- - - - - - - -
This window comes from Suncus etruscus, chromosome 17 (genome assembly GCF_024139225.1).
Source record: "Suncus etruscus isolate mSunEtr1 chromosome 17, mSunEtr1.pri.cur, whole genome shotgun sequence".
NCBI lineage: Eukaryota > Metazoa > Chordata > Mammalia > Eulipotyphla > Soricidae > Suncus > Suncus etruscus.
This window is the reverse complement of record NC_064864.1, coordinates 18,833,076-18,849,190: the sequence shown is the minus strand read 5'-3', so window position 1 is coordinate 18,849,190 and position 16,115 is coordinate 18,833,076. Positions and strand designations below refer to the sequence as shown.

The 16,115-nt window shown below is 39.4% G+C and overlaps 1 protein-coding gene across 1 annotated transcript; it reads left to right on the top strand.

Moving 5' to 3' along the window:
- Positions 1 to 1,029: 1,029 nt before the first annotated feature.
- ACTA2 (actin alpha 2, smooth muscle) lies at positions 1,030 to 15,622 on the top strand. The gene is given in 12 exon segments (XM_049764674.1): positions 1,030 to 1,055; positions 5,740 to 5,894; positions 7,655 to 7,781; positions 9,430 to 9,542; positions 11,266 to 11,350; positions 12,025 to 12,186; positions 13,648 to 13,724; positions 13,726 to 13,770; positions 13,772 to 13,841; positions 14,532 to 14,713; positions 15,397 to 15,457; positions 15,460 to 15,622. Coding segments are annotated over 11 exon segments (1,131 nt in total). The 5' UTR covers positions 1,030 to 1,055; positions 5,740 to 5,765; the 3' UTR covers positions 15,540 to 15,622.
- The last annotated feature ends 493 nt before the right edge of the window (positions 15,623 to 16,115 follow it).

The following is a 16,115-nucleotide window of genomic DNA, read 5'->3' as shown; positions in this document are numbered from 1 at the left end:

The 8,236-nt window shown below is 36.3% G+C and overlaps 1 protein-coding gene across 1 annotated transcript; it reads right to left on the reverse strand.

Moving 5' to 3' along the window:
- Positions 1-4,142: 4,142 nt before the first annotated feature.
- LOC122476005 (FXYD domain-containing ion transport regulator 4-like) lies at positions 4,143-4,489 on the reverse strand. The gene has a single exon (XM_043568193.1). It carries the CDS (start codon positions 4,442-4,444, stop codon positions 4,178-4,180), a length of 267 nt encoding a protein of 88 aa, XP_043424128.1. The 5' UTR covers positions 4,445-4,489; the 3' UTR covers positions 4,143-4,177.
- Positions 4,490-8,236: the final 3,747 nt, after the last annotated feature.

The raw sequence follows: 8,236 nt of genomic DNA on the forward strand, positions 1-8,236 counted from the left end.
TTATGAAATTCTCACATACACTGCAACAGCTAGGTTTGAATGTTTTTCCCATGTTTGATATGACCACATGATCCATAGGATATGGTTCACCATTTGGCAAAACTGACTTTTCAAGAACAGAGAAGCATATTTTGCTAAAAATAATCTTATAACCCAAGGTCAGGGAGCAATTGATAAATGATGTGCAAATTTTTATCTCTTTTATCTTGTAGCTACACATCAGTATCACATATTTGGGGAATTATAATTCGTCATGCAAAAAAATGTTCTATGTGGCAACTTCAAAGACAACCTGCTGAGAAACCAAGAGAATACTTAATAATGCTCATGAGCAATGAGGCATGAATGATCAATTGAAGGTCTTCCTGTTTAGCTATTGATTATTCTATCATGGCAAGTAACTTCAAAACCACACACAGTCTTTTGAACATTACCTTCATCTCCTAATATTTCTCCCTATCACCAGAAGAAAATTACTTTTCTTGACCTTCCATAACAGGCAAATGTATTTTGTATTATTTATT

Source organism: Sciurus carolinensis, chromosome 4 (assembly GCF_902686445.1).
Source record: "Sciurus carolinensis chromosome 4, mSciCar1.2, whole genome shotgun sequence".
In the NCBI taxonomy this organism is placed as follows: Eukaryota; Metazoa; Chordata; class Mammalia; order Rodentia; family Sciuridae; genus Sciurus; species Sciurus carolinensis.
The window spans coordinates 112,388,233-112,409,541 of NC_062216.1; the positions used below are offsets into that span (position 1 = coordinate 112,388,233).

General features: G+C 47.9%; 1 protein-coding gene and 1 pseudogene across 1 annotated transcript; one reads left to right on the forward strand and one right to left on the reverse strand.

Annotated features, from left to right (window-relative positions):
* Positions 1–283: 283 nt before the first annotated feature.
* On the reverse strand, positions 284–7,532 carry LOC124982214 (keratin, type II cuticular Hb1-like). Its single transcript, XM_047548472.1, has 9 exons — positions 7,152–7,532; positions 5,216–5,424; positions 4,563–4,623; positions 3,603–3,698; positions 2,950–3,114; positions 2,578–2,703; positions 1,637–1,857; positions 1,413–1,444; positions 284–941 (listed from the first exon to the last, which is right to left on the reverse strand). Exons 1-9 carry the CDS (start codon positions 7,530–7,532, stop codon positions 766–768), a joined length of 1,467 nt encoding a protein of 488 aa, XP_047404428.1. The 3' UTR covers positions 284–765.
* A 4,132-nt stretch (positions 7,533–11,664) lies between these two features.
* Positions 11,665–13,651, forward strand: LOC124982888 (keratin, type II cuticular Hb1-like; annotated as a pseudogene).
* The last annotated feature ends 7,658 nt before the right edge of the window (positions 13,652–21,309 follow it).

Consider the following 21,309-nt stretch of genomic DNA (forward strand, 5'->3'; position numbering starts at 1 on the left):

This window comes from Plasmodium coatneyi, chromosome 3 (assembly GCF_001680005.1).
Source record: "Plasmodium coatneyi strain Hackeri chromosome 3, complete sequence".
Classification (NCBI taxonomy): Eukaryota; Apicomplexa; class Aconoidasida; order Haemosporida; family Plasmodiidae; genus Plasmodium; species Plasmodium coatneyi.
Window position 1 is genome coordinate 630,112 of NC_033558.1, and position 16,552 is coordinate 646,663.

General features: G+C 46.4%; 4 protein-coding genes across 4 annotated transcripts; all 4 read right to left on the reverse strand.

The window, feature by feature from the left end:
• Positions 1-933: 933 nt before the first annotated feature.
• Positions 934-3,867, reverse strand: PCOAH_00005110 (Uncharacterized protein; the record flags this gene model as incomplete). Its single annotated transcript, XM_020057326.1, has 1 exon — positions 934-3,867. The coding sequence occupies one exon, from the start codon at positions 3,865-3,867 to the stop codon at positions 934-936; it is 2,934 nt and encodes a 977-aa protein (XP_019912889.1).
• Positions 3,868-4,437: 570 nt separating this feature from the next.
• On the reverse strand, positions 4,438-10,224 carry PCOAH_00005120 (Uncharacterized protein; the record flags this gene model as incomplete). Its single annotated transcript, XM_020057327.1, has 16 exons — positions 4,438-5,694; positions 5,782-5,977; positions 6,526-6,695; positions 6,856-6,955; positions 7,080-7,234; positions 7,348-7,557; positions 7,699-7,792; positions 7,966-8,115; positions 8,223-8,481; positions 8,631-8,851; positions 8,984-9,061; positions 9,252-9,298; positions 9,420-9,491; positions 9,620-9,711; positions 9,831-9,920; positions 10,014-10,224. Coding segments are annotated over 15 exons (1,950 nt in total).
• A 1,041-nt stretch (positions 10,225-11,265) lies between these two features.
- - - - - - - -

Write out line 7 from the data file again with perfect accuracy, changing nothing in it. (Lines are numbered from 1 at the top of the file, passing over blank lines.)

- Positions 1 to 1,029: 1,029 nt before the first annotated feature.